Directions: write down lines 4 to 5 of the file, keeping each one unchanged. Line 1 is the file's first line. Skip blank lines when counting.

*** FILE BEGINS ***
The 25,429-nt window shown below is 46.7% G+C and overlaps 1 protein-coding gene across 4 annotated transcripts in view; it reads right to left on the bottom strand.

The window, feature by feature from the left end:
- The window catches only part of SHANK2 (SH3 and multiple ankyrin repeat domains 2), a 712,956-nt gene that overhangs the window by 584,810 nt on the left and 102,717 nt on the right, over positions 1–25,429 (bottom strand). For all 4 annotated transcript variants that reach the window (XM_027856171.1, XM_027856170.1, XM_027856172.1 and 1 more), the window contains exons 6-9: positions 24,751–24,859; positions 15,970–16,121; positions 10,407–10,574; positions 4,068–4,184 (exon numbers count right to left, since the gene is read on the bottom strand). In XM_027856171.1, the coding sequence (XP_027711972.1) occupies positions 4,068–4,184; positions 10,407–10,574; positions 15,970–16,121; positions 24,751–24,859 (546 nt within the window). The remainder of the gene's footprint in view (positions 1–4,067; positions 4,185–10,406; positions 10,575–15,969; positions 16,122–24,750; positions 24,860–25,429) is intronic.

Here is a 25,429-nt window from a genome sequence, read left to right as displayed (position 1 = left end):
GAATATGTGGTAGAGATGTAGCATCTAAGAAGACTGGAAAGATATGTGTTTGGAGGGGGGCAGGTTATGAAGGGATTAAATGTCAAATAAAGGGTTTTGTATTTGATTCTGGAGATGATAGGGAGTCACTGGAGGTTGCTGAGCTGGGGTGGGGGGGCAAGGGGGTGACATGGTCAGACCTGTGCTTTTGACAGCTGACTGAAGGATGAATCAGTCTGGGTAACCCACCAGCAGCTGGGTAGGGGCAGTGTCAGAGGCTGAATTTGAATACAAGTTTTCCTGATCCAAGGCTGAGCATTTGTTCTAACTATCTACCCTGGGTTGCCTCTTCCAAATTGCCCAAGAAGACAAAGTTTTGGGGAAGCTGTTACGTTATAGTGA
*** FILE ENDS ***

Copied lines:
Here is a 25,429-nt window from a genome sequence, read left to right as displayed (position 1 = left end):
GAATATGTGGTAGAGATGTAGCATCTAAGAAGACTGGAAAGATATGTGTTTGGAGGGGGGCAGGTTATGAAGGGATTAAATGTCAAATAAAGGGTTTTGTATTTGATTCTGGAGATGATAGGGAGTCACTGGAGGTTGCTGAGCTGGGGTGGGGGGGCAAGGGGGTGACATGGTCAGACCTGTGCTTTTGACAGCTGACTGAAGGATGAATCAGTCTGGGTAACCCACCAGCAGCTGGGTAGGGGCAGTGTCAGAGGCTGAATTTGAATACAAGTTTTCCTGATCCAAGGCTGAGCATTTGTTCTAACTATCTACCCTGGGTTGCCTCTTCCAAATTGCCCAAGAAGACAAAGTTTTGGGGAAGCTGTTACGTTATAGTGA